Sleep that Sabotages Leadership

Today’s HBR recommendation, “Your Abusive Boss Is Probably an Insomniac,” is a summary of findings from a study published in the Academy of Management Journal. The researchers studied 88 leaders and their teams to find out if the leaders’ sleep habits affected performance at work. The result?…you guessed it, but there’s a twist:

We found that daily leader sleep quality, but not quantity, influenced the leader’s self-control and abusive supervision behavior, and ultimately the degree to which his or her subordinates were engaged in their work that day. It is not clear why sleep quantity did not have the effect we predicted, but the effect for sleep quality was very clear; a given leader engaged in more jerky boss behavior after a poor night of sleep than a good night of sleep, and this influenced his or her subordinates to disengage from work.


Photo by Odi Mitch. Link to photo.

So, we should pay attention to how well we sleep in addition to how much we sleep. And it turns out from the study that the poor sleep quality didn’t just impair the leader, it affected subordinate behavior as well:

Perhaps what is most interesting about these findings is that leader sleep influenced subordinate outcomes. Although most of us have some appreciation that our own sleep influences our own behaviors and outcomes, not many people would expect someone else’s sleep to influence one’s own behavior. But this is precisely what we found; leader sleep quality influenced subordinate work engagement. Thus, if leaders want their subordinates to be truly engaged, they should start by looking at their own sleep.

What About Military Leaders?

Unquestionably, the military is a sleep-challenged profession. Combat operations and intense training events provide ample opportunities to sacrifice sleep. We’re good at driving-on despite fatigue (to a point…). But we have lots of leaders who also figure out a way to short themselves of a good night’s rest in garrison, when no bullets are flying. (I’ve seen that movie plenty of times…heck, I’ve starred in that movie!)

But if sleep quality/quantity affects team behavior, shouldn’t we consider it lack of discipline not to arrive at the point of departure in a peak state of performance?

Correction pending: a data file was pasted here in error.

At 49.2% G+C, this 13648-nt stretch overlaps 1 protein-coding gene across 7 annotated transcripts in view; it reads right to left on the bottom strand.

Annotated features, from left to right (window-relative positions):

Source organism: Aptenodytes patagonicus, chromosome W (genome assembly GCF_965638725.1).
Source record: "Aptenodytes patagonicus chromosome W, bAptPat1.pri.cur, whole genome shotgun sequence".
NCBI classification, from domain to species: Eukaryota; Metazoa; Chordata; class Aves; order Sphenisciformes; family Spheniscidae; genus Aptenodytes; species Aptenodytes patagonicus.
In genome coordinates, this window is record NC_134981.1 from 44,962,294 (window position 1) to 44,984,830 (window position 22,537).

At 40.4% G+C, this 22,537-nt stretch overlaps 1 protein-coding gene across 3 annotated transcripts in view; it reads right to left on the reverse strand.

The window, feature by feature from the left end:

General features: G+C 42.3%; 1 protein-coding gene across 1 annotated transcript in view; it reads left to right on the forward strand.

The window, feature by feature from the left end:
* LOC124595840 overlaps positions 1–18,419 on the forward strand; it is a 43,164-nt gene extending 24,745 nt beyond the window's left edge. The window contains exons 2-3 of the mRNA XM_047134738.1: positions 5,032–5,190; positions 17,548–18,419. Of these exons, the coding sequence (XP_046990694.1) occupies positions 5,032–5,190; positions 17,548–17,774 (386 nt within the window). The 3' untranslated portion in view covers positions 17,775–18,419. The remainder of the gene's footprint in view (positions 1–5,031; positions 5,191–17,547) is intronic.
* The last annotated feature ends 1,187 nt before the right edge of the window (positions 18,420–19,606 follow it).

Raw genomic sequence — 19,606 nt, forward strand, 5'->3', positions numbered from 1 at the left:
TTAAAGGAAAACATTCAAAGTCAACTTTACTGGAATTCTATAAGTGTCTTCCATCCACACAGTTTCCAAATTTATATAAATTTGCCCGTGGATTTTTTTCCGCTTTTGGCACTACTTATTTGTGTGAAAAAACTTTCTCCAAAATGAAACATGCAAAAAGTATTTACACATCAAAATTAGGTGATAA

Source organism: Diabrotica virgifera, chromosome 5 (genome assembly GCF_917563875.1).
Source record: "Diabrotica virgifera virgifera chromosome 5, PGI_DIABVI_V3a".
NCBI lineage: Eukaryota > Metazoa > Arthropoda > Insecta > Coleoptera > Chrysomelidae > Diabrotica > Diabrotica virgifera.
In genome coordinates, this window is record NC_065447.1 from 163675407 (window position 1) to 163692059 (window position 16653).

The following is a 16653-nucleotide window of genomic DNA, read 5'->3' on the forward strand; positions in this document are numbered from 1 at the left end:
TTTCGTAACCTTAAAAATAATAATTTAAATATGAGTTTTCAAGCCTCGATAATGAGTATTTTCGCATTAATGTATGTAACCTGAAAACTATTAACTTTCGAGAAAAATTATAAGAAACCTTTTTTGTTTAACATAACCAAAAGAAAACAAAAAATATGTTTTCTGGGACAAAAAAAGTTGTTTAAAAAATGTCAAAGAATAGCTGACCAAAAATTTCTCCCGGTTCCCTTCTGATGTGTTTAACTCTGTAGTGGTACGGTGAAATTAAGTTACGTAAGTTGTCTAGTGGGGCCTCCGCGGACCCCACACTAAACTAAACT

We leaders need to take a hard look at our own physiological states. It’s cool to be “the rough commander who has a bit of an edge and a temper from time to time”…until you start destroying the very thing you’re tasked to be responsible for. (Sutton’s #12 comes to mind.)

Leaders carry more psychological burden than other members and need to shape their environment to maximize performance. Establish wake-up criteria so your people know when to rouse you. Set a cut-off time for work-related activity, so you can relax your body and mind before lights-out. Put some effort into assessing your lifestyle activities like sleep time, hydration, caffeine intake, fitness, and food. They all play a part in shaping your work behavior.


See my August 2014 post, “Getting It Done” – 16 Resources for Preventing Distraction, Maximizing Productivity, and Prioritizing with Purpose, for a long list of productivity topics, including sleep.

Also go to Michael Hyatt’s podcast on sleep and productivity.

Finally, the HBR article mentions this Huffington Post article on sleep quality.

Questions for Leaders

  • How could your improve your discipline in preparing yourself for peak physiological performance?
  • Does your team know when they should call or wake you with important information?
  • How are you teaching your organization’s leaders to be intentional about their own performance?

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